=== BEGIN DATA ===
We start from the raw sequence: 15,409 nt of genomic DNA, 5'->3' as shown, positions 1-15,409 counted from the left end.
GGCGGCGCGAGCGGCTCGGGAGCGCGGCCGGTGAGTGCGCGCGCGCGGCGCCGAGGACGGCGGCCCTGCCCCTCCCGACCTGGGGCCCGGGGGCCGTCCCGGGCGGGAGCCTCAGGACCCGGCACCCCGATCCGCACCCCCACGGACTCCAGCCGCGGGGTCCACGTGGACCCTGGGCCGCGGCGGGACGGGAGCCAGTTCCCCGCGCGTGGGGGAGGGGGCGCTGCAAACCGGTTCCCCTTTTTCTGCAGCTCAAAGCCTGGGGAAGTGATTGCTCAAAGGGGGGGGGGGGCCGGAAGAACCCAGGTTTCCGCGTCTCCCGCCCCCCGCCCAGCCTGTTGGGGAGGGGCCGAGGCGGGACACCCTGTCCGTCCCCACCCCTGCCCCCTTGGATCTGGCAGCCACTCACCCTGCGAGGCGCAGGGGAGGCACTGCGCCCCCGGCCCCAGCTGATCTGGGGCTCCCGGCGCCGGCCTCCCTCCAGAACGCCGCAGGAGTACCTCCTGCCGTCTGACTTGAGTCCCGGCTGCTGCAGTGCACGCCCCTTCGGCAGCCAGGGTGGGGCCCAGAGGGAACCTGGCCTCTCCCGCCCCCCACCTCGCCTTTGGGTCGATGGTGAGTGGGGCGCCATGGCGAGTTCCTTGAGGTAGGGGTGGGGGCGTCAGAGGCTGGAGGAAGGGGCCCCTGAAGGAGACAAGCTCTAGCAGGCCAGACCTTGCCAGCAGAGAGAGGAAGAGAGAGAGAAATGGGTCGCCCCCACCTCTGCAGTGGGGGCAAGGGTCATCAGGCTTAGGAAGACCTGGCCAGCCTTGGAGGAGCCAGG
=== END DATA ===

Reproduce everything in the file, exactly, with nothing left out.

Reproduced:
We start from the raw sequence: 15,409 nt of genomic DNA, 5'->3' as shown, positions 1-15,409 counted from the left end.
GGCGGCGCGAGCGGCTCGGGAGCGCGGCCGGTGAGTGCGCGCGCGCGGCGCCGAGGACGGCGGCCCTGCCCCTCCCGACCTGGGGCCCGGGGGCCGTCCCGGGCGGGAGCCTCAGGACCCGGCACCCCGATCCGCACCCCCACGGACTCCAGCCGCGGGGTCCACGTGGACCCTGGGCCGCGGCGGGACGGGAGCCAGTTCCCCGCGCGTGGGGGAGGGGGCGCTGCAAACCGGTTCCCCTTTTTCTGCAGCTCAAAGCCTGGGGAAGTGATTGCTCAAAGGGGGGGGGGGGCCGGAAGAACCCAGGTTTCCGCGTCTCCCGCCCCCCGCCCAGCCTGTTGGGGAGGGGCCGAGGCGGGACACCCTGTCCGTCCCCACCCCTGCCCCCTTGGATCTGGCAGCCACTCACCCTGCGAGGCGCAGGGGAGGCACTGCGCCCCCGGCCCCAGCTGATCTGGGGCTCCCGGCGCCGGCCTCCCTCCAGAACGCCGCAGGAGTACCTCCTGCCGTCTGACTTGAGTCCCGGCTGCTGCAGTGCACGCCCCTTCGGCAGCCAGGGTGGGGCCCAGAGGGAACCTGGCCTCTCCCGCCCCCCACCTCGCCTTTGGGTCGATGGTGAGTGGGGCGCCATGGCGAGTTCCTTGAGGTAGGGGTGGGGGCGTCAGAGGCTGGAGGAAGGGGCCCCTGAAGGAGACAAGCTCTAGCAGGCCAGACCTTGCCAGCAGAGAGAGGAAGAGAGAGAGAAATGGGTCGCCCCCACCTCTGCAGTGGGGGCAAGGGTCATCAGGCTTAGGAAGACCTGGCCAGCCTTGGAGGAGCCAGG